Matsuyama and the rest of his touring brothers wear golf shoes when practicing for a tournament.

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Welcome to another edition of Mailbag fully equippedsponsored by Cleveland/Srixon Golf, an interactive GOLF.com series where we answer your hard-hitting equipment questions.

Wearing golf shoes while you practice is a no-brainer. In most situations, the biggest benefit of wearing them is clear: you’ll have better grip with golf shoes than with most casual or dress shoes. But, is that really all there is to it? Is wearing golf shoes while you practice worth it just because they grip the turf (or shooting mat) better than your regular shoes?

It’s not uncommon to find GOLF.com staff members wearing golf shoes as their daily drivers here at the office. It’s easy to see why with so many golf shoe styles mimicking the look and feel you get from dress and/or athletic shoes. And I don’t know if you’ve ever been there, but it’s nice to know you can wear the same shoes to class and have dinner afterwards. So for those of you who, like us, wear golf shoes pretty much every day, this question doesn’t really apply.

But if that’s not you, and you normally wear your casual or dress shoes as your regular shoes, you should definitely consider wearing golf shoes every time you practice. Let’s see some reasons why:

You will adhere better to the ground and have more stability

Again, wearing golf shoes when you practice means you’ll have better grip on the turf, as well as those darn golf mats we’re all forced to use at times. Better grip ensures less twisting and sliding when swinging, which also helps you develop the right feeling in your feet and lower body. If you practice and your feet slip, you run the risk of making your swing worse, not better.

You will slip less in the shoe

Golf shoes, especially modern shoes that have athletic shoe profiles, are designed to not only provide sufficient traction and stability on the outside of the shoe, but also on the inside of the shoe. The Srixon/ASICS GEL-ACE Pro M Standard The Golf Shoe is a prime example, constructed with an X-shaped rigid TPU Trusstic midsole that cradles the midfoot for a snug fit. Additionally, the GEL-ACE Pro has added ankle padding for less foot lift and slippage as you swing. By the way, when you’re practicing, you’re likely to hit two to three times as many full swings hitting a 90 golf ball bucket as you would when playing a round of golf. That’s a lot of wear and tear on your feet, and if they’re not grounded in a golf shoe when you practice, you’ll pay for it sooner or later.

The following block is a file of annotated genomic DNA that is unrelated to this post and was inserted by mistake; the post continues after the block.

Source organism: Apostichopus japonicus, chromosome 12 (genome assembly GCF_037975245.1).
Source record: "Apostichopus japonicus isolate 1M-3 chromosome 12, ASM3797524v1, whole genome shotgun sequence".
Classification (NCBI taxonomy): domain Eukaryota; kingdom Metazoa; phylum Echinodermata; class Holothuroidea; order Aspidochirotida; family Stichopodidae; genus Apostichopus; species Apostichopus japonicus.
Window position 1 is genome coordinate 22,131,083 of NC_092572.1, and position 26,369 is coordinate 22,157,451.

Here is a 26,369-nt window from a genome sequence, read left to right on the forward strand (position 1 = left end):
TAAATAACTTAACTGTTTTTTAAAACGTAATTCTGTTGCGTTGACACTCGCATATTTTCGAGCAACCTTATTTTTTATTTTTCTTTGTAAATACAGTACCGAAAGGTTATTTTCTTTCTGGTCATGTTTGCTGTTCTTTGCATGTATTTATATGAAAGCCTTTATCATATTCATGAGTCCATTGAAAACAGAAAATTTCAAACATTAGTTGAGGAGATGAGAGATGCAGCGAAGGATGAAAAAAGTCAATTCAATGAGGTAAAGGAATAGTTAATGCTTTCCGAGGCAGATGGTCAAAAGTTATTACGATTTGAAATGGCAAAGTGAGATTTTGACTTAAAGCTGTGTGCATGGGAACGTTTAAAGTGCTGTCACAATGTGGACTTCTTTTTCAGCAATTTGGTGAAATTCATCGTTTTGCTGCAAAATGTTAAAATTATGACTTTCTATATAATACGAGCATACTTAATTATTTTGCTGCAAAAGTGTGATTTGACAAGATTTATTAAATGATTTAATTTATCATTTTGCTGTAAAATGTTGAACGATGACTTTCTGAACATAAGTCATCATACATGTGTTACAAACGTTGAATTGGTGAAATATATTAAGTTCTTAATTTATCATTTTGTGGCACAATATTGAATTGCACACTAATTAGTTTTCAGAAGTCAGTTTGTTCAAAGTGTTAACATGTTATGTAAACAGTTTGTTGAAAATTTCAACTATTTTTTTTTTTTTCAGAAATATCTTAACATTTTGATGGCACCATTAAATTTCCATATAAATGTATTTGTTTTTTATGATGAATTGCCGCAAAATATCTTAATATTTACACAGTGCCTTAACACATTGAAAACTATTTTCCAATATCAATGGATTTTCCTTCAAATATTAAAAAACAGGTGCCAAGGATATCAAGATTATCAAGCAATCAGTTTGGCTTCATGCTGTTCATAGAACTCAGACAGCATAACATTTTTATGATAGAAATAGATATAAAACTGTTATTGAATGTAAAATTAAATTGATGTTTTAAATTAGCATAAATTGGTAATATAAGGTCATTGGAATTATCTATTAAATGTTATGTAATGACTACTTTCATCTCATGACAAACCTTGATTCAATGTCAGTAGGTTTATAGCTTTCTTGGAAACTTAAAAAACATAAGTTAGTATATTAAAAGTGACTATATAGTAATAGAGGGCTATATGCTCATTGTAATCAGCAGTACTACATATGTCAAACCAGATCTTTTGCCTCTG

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You’ll have a familiar amount of toe drop

Toe drop refers to the angle between the heel of the shoe and the toe. With the exception of shoes like high heels, cowboy boots, and sturdy work boots (seriously, do any of you really hit a bucket of balls wearing them?), running shoes tend to have the most toe drop, averaging between 10-12mm from the heel to the front of the shoe. There are such things as anti-drop shoes, but generally most running shoes have raised heels to lessen the shock of the heel hitting the ground while running. The thing is, your running shoes are likely to have more toes than your golf shoes, which could lead to a whole different set of feelings and weight/balance issues when switching from running shoes when you you train to more neutral golf shoes when you play. That is, more toe drop can result in less weight being placed on the heels in your stance, causing your weight to shift differently than it normally does when wearing golf shoes more at ground level.

You will have more lateral support as you train

Golf shoes are not only designed for comfort while walking and to help grip the turf better, they are also designed to provide lateral support. This means they have uppers that cradle the foot on both the outside and inside of the foot, and they also come with wider soles and aggressive traction patterns to account for the side swing that occurs in the golf swing. If you swing in running shoes, casual shoes, or even dress shoes, you probably won’t have the lateral support you need, which will cause you to swing less effectively and, in some cases, could actually lead to injury or, at best, pain in the feet and ankles. . This is especially true when hitting balls on hard mats. Trust us, a rolled ankle on a shooting mat is a terrible thing.

Bonus Reason: Golf Shoes Can Actually Help You Hit Farther

We checked, and it’s true. Golf shoes like the Srixon/ASICS GEL-ACE Pro M standard are designed to flex in some areas while remaining stiff in others, which helps increase torque and resistance during the golf swing. If you’re still not convinced, consider all of the aforementioned reasons why it makes sense to wear golf shoes while you practice. Knowing what you know now, you will think less about your golf shoes and be able to swing with more confidence and hopefully a boost of power knowing you have a firm, secure footing when you swing.

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